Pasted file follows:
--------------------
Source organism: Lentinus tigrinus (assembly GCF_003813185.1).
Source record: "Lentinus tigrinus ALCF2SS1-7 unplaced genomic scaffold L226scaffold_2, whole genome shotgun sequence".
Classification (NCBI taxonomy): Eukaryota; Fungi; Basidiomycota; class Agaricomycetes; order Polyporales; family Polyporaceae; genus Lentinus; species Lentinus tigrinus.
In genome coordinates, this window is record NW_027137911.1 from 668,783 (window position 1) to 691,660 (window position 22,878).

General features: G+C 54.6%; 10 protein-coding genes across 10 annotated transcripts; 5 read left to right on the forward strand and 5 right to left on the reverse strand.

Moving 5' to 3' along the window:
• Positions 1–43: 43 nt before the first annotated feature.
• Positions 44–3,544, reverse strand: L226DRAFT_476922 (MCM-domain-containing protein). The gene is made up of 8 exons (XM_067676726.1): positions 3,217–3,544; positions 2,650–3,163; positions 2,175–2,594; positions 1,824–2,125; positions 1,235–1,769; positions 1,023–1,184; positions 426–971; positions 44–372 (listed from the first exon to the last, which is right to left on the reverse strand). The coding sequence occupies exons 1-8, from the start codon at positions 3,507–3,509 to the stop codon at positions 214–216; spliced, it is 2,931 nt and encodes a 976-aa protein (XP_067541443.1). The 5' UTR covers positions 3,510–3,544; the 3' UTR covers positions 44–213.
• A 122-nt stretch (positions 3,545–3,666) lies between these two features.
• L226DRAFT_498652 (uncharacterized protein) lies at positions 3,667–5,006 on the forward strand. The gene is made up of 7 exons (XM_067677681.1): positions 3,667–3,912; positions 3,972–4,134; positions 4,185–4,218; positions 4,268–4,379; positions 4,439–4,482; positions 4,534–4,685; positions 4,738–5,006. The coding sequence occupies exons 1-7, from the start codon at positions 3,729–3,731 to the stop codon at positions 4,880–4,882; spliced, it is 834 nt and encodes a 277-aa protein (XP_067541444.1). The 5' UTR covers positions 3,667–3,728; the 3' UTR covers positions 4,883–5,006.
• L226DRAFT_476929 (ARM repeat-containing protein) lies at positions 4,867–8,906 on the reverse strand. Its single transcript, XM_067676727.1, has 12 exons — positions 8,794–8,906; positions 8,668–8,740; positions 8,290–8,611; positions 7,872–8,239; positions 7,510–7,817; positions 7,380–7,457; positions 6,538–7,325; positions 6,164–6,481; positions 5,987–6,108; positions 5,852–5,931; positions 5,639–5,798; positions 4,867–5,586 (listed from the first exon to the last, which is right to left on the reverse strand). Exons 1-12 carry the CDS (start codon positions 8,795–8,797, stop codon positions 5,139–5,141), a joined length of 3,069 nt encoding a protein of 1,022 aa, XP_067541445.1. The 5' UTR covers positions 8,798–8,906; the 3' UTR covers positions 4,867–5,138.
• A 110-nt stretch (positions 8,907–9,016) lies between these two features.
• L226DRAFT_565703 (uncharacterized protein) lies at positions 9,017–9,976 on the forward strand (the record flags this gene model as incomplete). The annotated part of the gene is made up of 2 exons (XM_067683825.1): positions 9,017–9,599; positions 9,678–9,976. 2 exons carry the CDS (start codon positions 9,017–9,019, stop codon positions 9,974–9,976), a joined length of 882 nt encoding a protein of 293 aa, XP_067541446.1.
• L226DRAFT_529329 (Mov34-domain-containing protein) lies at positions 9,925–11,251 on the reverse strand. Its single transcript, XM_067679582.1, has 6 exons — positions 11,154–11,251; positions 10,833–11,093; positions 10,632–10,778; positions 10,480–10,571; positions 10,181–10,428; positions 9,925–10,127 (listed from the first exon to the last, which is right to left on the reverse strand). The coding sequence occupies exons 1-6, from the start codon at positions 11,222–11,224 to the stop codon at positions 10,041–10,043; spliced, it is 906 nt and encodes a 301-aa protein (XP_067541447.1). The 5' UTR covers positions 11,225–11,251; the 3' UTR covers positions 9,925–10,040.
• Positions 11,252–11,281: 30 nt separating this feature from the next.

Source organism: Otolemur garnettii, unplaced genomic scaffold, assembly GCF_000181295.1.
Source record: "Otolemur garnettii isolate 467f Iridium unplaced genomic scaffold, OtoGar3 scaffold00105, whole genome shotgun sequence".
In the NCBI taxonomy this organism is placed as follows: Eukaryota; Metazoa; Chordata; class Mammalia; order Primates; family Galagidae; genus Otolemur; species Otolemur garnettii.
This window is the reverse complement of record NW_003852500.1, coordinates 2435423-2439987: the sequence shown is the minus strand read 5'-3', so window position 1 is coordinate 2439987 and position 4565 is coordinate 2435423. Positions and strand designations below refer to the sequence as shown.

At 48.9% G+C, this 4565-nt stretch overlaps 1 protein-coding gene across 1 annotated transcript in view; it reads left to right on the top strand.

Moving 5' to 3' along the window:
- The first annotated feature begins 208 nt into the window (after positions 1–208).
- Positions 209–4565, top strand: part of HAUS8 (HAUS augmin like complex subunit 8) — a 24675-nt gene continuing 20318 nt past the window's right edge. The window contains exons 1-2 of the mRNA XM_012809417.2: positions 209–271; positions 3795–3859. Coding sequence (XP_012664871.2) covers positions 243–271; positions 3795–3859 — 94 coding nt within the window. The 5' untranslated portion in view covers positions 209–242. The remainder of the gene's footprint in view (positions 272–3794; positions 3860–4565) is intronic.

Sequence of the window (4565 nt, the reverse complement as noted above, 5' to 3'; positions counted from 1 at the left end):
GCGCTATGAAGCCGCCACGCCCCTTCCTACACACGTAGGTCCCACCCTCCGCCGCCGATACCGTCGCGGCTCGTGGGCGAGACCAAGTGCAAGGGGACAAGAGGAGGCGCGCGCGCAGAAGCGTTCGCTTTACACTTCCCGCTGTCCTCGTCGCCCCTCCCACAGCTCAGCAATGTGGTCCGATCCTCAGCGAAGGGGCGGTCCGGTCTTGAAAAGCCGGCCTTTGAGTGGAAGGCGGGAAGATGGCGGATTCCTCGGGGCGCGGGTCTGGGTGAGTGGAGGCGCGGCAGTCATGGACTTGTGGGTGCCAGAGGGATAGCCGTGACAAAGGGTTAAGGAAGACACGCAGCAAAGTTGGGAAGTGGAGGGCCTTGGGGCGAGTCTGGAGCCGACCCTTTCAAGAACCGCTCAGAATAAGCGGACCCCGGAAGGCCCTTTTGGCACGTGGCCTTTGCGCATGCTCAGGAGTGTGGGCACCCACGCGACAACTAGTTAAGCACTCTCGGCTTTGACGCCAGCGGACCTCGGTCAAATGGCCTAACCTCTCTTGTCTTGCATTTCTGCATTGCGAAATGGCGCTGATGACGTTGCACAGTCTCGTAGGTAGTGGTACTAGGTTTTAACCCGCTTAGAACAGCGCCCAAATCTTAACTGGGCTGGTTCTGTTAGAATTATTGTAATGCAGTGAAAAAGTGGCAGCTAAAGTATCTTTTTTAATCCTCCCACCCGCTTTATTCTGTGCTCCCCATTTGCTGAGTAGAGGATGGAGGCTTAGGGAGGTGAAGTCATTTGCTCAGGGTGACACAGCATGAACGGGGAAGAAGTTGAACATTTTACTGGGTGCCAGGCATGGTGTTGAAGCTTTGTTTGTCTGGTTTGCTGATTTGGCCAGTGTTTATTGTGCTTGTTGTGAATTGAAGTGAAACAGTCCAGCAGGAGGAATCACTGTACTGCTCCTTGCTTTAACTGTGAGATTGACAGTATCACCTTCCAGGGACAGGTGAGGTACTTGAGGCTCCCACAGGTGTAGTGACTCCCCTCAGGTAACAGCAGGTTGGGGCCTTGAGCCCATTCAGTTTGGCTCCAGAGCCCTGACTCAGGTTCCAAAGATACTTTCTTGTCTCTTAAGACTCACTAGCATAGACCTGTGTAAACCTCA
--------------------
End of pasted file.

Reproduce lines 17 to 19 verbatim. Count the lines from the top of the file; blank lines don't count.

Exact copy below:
Source record: "Otolemur garnettii isolate 467f Iridium unplaced genomic scaffold, OtoGar3 scaffold00105, whole genome shotgun sequence".
In the NCBI taxonomy this organism is placed as follows: Eukaryota; Metazoa; Chordata; class Mammalia; order Primates; family Galagidae; genus Otolemur; species Otolemur garnettii.
This window is the reverse complement of record NW_003852500.1, coordinates 2435423-2439987: the sequence shown is the minus strand read 5'-3', so window position 1 is coordinate 2439987 and position 4565 is coordinate 2435423. Positions and strand designations below refer to the sequence as shown.